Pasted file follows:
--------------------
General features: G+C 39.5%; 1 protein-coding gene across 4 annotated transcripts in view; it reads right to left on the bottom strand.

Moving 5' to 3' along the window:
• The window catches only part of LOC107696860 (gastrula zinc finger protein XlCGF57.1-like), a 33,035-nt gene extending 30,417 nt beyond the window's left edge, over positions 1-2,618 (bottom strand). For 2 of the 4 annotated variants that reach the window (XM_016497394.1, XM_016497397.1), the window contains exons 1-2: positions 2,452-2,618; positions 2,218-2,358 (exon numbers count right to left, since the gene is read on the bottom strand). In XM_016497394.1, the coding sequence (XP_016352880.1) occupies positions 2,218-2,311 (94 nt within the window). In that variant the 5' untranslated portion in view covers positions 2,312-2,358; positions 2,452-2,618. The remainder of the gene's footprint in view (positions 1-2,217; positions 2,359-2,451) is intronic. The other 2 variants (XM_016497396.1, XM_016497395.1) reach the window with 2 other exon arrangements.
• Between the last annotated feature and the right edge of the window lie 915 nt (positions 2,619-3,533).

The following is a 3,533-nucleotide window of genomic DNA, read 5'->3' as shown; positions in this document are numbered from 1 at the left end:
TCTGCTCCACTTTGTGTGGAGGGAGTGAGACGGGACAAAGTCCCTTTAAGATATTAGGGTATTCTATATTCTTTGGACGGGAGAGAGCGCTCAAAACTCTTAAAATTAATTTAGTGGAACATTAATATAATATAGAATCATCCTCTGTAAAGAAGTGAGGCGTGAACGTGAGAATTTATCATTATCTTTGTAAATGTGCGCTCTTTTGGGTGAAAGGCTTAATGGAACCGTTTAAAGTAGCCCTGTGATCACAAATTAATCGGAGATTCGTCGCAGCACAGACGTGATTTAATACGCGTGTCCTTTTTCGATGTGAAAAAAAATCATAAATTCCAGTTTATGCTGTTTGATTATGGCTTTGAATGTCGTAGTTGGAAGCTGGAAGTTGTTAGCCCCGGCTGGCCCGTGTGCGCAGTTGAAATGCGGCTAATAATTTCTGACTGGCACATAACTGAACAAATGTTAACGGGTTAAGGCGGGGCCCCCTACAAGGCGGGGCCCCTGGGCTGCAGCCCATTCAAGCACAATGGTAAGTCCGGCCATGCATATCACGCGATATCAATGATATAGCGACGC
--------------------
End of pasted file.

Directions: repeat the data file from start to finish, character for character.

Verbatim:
General features: G+C 39.5%; 1 protein-coding gene across 4 annotated transcripts in view; it reads right to left on the bottom strand.

Moving 5' to 3' along the window:
• The window catches only part of LOC107696860 (gastrula zinc finger protein XlCGF57.1-like), a 33,035-nt gene extending 30,417 nt beyond the window's left edge, over positions 1-2,618 (bottom strand). For 2 of the 4 annotated variants that reach the window (XM_016497394.1, XM_016497397.1), the window contains exons 1-2: positions 2,452-2,618; positions 2,218-2,358 (exon numbers count right to left, since the gene is read on the bottom strand). In XM_016497394.1, the coding sequence (XP_016352880.1) occupies positions 2,218-2,311 (94 nt within the window). In that variant the 5' untranslated portion in view covers positions 2,312-2,358; positions 2,452-2,618. The remainder of the gene's footprint in view (positions 1-2,217; positions 2,359-2,451) is intronic. The other 2 variants (XM_016497396.1, XM_016497395.1) reach the window with 2 other exon arrangements.
• Between the last annotated feature and the right edge of the window lie 915 nt (positions 2,619-3,533).

The following is a 3,533-nucleotide window of genomic DNA, read 5'->3' as shown; positions in this document are numbered from 1 at the left end:
TCTGCTCCACTTTGTGTGGAGGGAGTGAGACGGGACAAAGTCCCTTTAAGATATTAGGGTATTCTATATTCTTTGGACGGGAGAGAGCGCTCAAAACTCTTAAAATTAATTTAGTGGAACATTAATATAATATAGAATCATCCTCTGTAAAGAAGTGAGGCGTGAACGTGAGAATTTATCATTATCTTTGTAAATGTGCGCTCTTTTGGGTGAAAGGCTTAATGGAACCGTTTAAAGTAGCCCTGTGATCACAAATTAATCGGAGATTCGTCGCAGCACAGACGTGATTTAATACGCGTGTCCTTTTTCGATGTGAAAAAAAATCATAAATTCCAGTTTATGCTGTTTGATTATGGCTTTGAATGTCGTAGTTGGAAGCTGGAAGTTGTTAGCCCCGGCTGGCCCGTGTGCGCAGTTGAAATGCGGCTAATAATTTCTGACTGGCACATAACTGAACAAATGTTAACGGGTTAAGGCGGGGCCCCCTACAAGGCGGGGCCCCTGGGCTGCAGCCCATTCAAGCACAATGGTAAGTCCGGCCATGCATATCACGCGATATCAATGATATAGCGACGC